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After the surprisingly good Rise of the Planet of the Apes and the absolutely stellar Dawn of the Planet of the Apes, expectations were high for the latest installment in the Apes reboot series, War for the Planet of the Apes, to bring the trilogy to a satisfying close. Unfortunately, while War delivers breathtaking visuals and features possibly Andy Serkis’s best performance as Caesar, it doesn’t quite stick the landing and ends up being the weakest entry in the series. [SPOILER WARNING]
One of most disappointing things about War for the Planet of the Apesis that it basically sidelines the eponymous war between the intelligent apes and what’s left of humanity. Dawn ended on a cliffhanger that promised all-out war and both the title of the third movie and its marketing strongly implied that the conflict would be War’s main focus.
In actuality, after a very promising opening action sequence, the vast majority of apes leave the narrative and return much later as prisoners of war, used as slave labor by human soldiers. The soldiers, led by Colonel (Woody Harrelson) are gearing up to fight a different human faction, which is the conflict that ends up taking precedence.
Taking it one step further, it turns out that the Simian Flu that wiped out the majority of humanity in between Rise and Dawn has now mutated, reducing the intelligence of infected humans to a more primitive state. It makes sense in the context of the source material but also shifts the stakes of the conflict in an unsatisfying way. It’s not so much War for the Planet of the Apes as it is Humanity is at War With Itself and Dealing with Another Viral Outbreak and Also Apes Are There.
War does set up a personal conflict between Caesar and the Colonel, at the expense of cheaply killing of major ape characters from previous entries. Caesar wrestling with his thirst for vengeance while also trying to do what’s best for his species is a great direction to take the character in. Andy Serkis rises to the challenge and gives arguably his best and most complex performance as the leader of the Apes.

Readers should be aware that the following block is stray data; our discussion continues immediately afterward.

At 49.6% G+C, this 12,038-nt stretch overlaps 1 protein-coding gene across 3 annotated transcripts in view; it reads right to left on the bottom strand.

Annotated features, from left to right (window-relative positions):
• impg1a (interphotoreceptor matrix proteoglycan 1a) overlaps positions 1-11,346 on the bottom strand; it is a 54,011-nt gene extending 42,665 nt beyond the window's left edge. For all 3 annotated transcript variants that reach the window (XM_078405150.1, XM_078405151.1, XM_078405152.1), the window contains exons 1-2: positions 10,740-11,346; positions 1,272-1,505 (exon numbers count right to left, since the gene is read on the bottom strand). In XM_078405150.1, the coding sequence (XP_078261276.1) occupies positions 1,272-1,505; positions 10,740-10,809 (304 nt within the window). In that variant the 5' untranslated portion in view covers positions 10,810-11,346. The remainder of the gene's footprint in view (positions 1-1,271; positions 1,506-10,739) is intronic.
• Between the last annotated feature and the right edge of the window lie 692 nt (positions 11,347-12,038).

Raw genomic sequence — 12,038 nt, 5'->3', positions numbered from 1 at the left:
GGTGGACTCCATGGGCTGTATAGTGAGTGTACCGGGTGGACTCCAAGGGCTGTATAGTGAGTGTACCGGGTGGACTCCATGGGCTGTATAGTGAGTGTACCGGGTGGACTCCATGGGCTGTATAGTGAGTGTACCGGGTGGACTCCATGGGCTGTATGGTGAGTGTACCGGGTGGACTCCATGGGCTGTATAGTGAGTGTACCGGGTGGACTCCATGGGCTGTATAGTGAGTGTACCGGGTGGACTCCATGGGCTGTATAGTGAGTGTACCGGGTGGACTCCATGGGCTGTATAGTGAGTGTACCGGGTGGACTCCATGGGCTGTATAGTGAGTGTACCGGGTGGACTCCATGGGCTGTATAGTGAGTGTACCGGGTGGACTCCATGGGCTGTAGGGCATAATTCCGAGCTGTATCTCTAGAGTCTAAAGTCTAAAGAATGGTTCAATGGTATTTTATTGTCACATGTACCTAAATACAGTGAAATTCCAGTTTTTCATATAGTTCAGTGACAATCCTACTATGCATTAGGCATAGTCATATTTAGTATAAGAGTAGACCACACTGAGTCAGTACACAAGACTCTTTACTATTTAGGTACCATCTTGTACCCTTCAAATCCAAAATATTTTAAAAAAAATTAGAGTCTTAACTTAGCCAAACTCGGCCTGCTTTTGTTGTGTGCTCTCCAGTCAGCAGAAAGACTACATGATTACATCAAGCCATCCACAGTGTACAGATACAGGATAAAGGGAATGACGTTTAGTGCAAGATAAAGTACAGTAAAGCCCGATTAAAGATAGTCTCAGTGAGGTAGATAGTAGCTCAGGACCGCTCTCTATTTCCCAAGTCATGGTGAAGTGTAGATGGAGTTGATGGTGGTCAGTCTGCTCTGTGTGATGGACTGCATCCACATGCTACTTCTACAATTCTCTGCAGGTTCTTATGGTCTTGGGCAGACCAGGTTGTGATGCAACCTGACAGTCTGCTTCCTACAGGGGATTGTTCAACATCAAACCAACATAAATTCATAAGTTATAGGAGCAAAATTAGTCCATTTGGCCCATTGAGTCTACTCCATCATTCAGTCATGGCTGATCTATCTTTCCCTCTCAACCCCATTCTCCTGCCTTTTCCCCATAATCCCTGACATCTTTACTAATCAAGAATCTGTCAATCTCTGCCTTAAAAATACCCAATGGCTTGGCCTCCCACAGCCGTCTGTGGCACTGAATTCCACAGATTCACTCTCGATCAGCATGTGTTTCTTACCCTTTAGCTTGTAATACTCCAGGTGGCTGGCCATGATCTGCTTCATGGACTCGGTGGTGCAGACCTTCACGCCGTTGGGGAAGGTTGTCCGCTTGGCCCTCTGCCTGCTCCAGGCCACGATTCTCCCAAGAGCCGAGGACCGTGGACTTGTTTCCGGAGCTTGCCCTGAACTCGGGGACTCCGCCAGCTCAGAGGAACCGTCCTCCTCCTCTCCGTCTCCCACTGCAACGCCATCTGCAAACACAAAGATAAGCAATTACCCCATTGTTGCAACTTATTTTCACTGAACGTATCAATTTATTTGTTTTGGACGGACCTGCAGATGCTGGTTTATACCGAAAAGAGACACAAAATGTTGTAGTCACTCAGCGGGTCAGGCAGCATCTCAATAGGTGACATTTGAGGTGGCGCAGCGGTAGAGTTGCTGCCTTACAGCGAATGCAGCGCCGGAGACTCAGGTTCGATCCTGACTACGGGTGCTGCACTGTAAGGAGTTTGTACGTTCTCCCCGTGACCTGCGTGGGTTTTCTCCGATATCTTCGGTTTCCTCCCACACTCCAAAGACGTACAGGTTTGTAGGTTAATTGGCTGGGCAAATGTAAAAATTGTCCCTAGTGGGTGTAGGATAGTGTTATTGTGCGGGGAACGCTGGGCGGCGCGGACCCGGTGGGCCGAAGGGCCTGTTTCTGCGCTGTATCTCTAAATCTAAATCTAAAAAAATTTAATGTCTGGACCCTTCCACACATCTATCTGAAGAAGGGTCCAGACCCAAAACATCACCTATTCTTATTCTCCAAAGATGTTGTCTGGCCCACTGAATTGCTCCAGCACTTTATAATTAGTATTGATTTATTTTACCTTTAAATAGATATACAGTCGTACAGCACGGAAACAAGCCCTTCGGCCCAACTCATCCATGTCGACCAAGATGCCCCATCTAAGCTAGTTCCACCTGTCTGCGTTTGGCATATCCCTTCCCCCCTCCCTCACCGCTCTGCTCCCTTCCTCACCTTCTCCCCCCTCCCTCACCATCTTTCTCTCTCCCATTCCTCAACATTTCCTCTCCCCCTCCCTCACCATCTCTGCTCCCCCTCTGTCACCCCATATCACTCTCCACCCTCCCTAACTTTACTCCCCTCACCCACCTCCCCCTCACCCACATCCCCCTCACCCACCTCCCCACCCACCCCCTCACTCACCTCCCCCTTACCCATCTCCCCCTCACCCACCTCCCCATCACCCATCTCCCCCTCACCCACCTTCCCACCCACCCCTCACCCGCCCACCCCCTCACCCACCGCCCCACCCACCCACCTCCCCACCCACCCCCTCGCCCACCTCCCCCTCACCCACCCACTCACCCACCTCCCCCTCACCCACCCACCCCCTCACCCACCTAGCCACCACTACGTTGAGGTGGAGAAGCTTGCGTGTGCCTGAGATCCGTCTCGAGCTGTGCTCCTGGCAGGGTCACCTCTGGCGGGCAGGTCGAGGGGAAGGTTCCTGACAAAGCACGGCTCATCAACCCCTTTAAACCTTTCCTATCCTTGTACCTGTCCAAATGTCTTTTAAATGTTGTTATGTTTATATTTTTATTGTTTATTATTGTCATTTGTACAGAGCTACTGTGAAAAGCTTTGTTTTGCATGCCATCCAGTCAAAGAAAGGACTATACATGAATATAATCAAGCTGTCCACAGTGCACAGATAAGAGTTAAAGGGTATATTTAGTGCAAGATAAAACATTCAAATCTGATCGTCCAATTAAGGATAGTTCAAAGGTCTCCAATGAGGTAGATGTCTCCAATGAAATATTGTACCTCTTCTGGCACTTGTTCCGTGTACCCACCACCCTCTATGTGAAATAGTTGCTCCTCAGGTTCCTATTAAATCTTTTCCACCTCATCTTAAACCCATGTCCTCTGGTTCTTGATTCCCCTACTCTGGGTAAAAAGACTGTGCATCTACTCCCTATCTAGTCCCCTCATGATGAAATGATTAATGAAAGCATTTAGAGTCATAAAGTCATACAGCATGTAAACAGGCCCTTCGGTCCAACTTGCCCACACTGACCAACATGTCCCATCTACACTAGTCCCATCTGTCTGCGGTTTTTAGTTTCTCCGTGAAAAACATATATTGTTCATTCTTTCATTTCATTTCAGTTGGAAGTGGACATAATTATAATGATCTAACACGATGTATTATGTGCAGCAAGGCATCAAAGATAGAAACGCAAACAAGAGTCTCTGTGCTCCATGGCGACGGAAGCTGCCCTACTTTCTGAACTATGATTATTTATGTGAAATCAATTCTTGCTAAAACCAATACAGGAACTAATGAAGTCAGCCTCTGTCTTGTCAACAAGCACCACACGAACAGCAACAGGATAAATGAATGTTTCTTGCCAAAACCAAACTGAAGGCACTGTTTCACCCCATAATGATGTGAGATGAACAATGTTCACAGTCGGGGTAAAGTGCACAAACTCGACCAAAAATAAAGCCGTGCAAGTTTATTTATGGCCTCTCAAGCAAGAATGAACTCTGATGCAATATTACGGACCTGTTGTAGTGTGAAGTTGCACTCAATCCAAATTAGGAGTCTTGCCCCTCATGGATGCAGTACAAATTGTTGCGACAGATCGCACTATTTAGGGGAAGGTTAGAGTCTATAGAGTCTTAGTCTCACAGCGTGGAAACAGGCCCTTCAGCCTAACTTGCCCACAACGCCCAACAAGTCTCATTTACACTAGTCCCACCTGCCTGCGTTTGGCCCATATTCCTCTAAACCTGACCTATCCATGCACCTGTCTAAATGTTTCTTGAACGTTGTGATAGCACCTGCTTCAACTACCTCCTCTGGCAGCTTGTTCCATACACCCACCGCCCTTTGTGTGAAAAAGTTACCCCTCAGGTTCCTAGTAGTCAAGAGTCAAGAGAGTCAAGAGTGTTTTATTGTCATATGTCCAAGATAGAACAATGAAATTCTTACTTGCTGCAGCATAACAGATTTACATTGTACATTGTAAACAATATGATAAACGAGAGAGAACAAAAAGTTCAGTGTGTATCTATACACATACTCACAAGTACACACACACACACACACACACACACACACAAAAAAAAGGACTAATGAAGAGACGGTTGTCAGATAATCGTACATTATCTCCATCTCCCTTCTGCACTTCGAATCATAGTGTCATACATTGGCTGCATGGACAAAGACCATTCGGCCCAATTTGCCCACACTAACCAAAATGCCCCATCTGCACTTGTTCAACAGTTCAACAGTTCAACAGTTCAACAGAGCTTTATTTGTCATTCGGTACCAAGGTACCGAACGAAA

The Colonel is not a particularly interesting villain. He’s restrained by the narrative since one of his biggest scenes in the movie involves delivering a massive exposition dump to Caesar. Harrelson makes the best of it and still turns in a memorable performance, but he’s mostly there as fuel for Caesar’s hatred.
The Apes trying to survive and ultimately escape a POW camp is an interesting and compelling setup. It’s just not what one might have expected or wanted out of a movie that promised the final confrontation between humans and apes. While the magnitude of the conflict has risen dramatically, War never comes close to achieving the sense of scale and importance previous entries mustered.
There was something both incredibly epic and tragic about Koba’s all-out assault on the human colony in Dawn. War is bigger but feels less significant. On a moment-to-moment basis, the third installment manages some of the most heartfelt and emotionally charged moments in the series, but as a conclusion to said series, it doesn’t hit the notes it should.
Nova (Amiah Miller), a human orphan afflicted with the new virus and Bad Ape (Steve Zahn), a hermit and an outsider that encounter Caesar’s war party are both wonderful new additions to the cast. Nova plays a key part in War’s most emotionally devastating moments and Bad Ape brings some well-timed, perfectly executed and much-needed levity to the otherwise grim proceedings.
War of the Planet of the Apes also introduces the idea of “Donkeys” – apes that betray their own kind and fight for the humans, despite being treated horribly by them. It’s an interesting idea that adds a shade of the gray to an otherwise clear cut conflict for survival and dominance. It’s a little disappointing that this subplot ends in a cliche.
One undeniable positive feature of the movie is its gorgeous visuals. It’s the best looking Apes movie and not just in terms of special effects. It’s just a beautiful movie that features a lot more locations than any previous film in this franchise and makes the most of every single one.
While far from being a bad movie, War for the Planet of the Apes is definitely an underwhelming conclusion to the series. It brings closure to the characters and the story, and is full of great performances and outstanding visuals – but fails to live up the high standards of it predecessor and doesn’t deliver the epic finale we were promised.